If you look at other astrophotos, an H-alpha is the best choice for all nebulas glowing red! An OIII filters expands your imaging possibilities, as you are able to image all greenish/blueish structures. Planetary nebulas and star forming regions are great targets! The SII filters completes your HSO-set of filters. With these three filters you are able to process your images like the ones from the Hubble space telescope!
The h-beta filter is not available in a 6nm version, as this filter has nearly no meaningfull application. To illustrate this, there are two images shown below: Both were taken with a unmodified Canon 650D. Even as the camera has a sensitivity of less than 10% at H-alpha, there is some signal und structure in the h-alpha image, while you cannot see anything on the image taken with an H-beta filter!

Operation of the filter:
The filter blocks all unwanted light from artifical light-pollution, natural airglow and moonlight. Especially light from High- and Low-Pressure Sodium and mercury lights and all lines of natural airglow are 100% blocked. The filter increases the contrast between the sky-background and objects glowing at the SII line at 672nm.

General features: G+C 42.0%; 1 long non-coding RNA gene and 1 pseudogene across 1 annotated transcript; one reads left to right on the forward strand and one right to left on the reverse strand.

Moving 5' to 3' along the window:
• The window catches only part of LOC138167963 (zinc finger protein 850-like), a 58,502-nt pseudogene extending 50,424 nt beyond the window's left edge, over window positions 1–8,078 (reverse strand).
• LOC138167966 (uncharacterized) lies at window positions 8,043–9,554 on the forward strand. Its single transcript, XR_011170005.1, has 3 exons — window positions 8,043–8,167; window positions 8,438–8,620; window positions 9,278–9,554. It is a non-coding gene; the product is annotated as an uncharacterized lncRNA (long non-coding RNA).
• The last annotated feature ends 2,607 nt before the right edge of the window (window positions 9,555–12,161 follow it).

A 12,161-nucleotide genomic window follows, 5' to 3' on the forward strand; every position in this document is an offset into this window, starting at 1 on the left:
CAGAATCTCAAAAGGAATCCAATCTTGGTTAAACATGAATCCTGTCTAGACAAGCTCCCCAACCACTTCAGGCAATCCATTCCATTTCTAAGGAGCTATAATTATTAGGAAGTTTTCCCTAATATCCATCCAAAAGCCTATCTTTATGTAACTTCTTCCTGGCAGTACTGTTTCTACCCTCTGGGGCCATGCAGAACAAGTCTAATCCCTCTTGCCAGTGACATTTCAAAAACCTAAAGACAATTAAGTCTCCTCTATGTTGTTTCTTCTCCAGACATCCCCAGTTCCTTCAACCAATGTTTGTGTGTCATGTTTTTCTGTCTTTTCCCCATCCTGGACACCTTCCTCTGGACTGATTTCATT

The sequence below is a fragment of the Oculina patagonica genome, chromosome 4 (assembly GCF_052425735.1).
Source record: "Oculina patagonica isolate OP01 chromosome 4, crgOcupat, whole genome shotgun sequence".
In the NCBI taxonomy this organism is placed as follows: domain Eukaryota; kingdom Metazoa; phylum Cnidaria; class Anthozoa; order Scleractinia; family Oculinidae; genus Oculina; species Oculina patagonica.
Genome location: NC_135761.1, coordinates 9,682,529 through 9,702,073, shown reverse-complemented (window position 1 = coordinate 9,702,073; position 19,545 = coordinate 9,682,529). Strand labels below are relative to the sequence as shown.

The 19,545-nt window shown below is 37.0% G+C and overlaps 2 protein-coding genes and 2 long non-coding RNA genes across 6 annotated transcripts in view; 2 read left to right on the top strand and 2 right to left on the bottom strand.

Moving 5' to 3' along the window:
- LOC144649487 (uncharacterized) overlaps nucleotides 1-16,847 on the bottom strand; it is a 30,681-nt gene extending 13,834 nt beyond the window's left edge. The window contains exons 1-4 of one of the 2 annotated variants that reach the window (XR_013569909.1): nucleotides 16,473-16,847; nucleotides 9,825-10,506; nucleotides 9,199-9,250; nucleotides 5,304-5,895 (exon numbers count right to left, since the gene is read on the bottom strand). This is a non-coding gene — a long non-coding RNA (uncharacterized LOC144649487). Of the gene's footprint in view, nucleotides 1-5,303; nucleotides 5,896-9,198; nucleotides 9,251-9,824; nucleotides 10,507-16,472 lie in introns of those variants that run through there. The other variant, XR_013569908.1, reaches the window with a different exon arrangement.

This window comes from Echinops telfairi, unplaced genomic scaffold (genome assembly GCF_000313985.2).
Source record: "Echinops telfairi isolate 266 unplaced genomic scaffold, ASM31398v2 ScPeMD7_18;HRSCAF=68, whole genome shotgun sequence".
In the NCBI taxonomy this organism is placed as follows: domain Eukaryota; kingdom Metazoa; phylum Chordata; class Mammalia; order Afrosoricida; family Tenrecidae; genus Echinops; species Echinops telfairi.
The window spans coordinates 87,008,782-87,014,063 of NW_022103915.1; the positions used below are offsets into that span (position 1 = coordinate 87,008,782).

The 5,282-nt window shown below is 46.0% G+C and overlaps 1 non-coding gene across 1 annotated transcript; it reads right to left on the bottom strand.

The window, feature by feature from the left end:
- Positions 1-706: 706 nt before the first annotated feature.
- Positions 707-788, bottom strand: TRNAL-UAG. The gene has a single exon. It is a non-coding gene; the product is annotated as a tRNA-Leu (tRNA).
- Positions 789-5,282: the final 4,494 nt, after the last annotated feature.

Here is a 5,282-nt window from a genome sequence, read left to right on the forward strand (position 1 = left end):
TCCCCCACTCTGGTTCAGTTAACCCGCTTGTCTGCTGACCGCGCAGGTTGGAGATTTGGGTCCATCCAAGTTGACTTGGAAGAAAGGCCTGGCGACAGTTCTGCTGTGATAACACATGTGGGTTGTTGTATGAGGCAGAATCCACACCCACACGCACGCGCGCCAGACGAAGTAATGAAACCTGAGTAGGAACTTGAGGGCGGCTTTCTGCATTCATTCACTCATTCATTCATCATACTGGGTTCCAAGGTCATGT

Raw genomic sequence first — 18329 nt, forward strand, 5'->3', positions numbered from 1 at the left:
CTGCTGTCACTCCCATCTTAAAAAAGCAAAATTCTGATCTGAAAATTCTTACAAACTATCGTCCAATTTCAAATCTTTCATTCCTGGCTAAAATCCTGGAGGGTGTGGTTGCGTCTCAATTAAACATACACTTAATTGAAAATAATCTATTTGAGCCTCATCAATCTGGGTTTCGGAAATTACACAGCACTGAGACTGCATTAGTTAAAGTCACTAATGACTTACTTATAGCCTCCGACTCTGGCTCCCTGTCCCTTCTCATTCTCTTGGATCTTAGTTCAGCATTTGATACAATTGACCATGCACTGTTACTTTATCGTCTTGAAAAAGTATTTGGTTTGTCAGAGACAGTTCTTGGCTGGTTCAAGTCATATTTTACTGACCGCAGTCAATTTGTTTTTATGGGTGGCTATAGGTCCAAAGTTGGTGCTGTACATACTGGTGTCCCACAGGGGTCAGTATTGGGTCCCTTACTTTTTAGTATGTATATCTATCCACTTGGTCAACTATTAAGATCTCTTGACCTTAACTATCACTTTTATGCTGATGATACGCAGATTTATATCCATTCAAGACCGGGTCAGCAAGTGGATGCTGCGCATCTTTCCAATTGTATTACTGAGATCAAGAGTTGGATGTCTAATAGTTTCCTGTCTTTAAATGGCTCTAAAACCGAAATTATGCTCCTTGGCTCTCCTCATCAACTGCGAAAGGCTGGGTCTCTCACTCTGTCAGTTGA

Tipps and Hints for more applications:
Using the SII filter together with OIII-CCD and H-alpha-CCD filters you make produce false-color emission line images (HSO) in the same way as the Hubble-Space telescope. This is possible even from heavyly light polluted sites

If want to image faint objects in starcrowded regions of the milkyway, propably using short focal lengths, the 6nm filter will be the better choice, as the number of stars is reduced by a factor of ~2. You should even take the 6n mversion if you have a camera with a low thermal current or if you have to observe from a really heavily light polluted site.

Filter displayed products below by their features
  1. 12nm (1)
  1. SII (672nm) (1)

Emission line filter SII-CCD 12nm

  • Astronomik SII 12nm CCD 27mm, unmounted

    Astronomik SII 12nm CCD 27mm, unmounted

    excl. VAT (Non-EU): €108.40 incl. VAT (EU): €129.00